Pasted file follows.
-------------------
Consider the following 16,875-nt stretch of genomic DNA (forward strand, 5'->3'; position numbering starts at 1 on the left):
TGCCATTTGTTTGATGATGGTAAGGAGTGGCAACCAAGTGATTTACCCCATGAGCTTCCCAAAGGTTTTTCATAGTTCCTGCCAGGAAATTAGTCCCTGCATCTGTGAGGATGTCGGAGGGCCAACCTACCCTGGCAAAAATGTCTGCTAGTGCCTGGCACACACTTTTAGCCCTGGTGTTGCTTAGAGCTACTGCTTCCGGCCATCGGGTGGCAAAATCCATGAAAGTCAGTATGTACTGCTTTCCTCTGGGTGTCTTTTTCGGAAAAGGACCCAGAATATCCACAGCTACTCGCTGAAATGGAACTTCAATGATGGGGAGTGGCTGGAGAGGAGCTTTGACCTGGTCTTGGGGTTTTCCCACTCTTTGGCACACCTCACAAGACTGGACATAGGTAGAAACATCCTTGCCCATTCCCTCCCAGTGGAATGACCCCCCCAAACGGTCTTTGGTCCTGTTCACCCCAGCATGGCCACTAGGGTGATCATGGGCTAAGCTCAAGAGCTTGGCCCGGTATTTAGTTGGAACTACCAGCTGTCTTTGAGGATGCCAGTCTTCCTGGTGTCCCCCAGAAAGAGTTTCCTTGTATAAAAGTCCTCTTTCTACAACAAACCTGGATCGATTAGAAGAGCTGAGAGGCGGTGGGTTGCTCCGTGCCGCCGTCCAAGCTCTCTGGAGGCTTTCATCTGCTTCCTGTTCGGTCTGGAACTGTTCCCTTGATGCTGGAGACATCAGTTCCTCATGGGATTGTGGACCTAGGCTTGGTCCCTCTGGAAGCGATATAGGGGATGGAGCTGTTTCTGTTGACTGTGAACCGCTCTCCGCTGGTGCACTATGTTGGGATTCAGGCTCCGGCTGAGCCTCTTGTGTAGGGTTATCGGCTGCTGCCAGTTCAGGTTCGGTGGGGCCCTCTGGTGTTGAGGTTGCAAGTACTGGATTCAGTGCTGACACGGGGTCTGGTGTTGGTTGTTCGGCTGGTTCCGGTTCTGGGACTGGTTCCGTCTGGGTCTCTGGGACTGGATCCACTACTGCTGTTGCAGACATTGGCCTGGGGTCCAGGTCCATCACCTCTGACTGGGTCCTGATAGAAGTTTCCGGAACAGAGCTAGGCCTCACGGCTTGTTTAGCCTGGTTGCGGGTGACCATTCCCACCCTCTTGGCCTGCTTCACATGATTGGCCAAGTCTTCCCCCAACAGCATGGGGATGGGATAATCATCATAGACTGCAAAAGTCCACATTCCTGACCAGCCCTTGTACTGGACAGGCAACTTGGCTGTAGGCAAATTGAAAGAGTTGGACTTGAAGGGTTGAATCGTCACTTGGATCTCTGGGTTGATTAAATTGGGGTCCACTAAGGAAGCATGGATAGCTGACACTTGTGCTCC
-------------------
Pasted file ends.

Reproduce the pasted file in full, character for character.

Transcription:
Consider the following 16,875-nt stretch of genomic DNA (forward strand, 5'->3'; position numbering starts at 1 on the left):
TGCCATTTGTTTGATGATGGTAAGGAGTGGCAACCAAGTGATTTACCCCATGAGCTTCCCAAAGGTTTTTCATAGTTCCTGCCAGGAAATTAGTCCCTGCATCTGTGAGGATGTCGGAGGGCCAACCTACCCTGGCAAAAATGTCTGCTAGTGCCTGGCACACACTTTTAGCCCTGGTGTTGCTTAGAGCTACTGCTTCCGGCCATCGGGTGGCAAAATCCATGAAAGTCAGTATGTACTGCTTTCCTCTGGGTGTCTTTTTCGGAAAAGGACCCAGAATATCCACAGCTACTCGCTGAAATGGAACTTCAATGATGGGGAGTGGCTGGAGAGGAGCTTTGACCTGGTCTTGGGGTTTTCCCACTCTTTGGCACACCTCACAAGACTGGACATAGGTAGAAACATCCTTGCCCATTCCCTCCCAGTGGAATGACCCCCCCAAACGGTCTTTGGTCCTGTTCACCCCAGCATGGCCACTAGGGTGATCATGGGCTAAGCTCAAGAGCTTGGCCCGGTATTTAGTTGGAACTACCAGCTGTCTTTGAGGATGCCAGTCTTCCTGGTGTCCCCCAGAAAGAGTTTCCTTGTATAAAAGTCCTCTTTCTACAACAAACCTGGATCGATTAGAAGAGCTGAGAGGCGGTGGGTTGCTCCGTGCCGCCGTCCAAGCTCTCTGGAGGCTTTCATCTGCTTCCTGTTCGGTCTGGAACTGTTCCCTTGATGCTGGAGACATCAGTTCCTCATGGGATTGTGGACCTAGGCTTGGTCCCTCTGGAAGCGATATAGGGGATGGAGCTGTTTCTGTTGACTGTGAACCGCTCTCCGCTGGTGCACTATGTTGGGATTCAGGCTCCGGCTGAGCCTCTTGTGTAGGGTTATCGGCTGCTGCCAGTTCAGGTTCGGTGGGGCCCTCTGGTGTTGAGGTTGCAAGTACTGGATTCAGTGCTGACACGGGGTCTGGTGTTGGTTGTTCGGCTGGTTCCGGTTCTGGGACTGGTTCCGTCTGGGTCTCTGGGACTGGATCCACTACTGCTGTTGCAGACATTGGCCTGGGGTCCAGGTCCATCACCTCTGACTGGGTCCTGATAGAAGTTTCCGGAACAGAGCTAGGCCTCACGGCTTGTTTAGCCTGGTTGCGGGTGACCATTCCCACCCTCTTGGCCTGCTTCACATGATTGGCCAAGTCTTCCCCCAACAGCATGGGGATGGGATAATCATCATAGACTGCAAAAGTCCACATTCCTGACCAGCCCTTGTACTGGACAGGCAACTTGGCTGTAGGCAAATTGAAAGAGTTGGACTTGAAGGGTTGAATCGTCACTTGGATCTCTGGGTTGATTAAATTGGGGTCCACTAAGGAAGCATGGATAGCTGACACTTGTGCTCC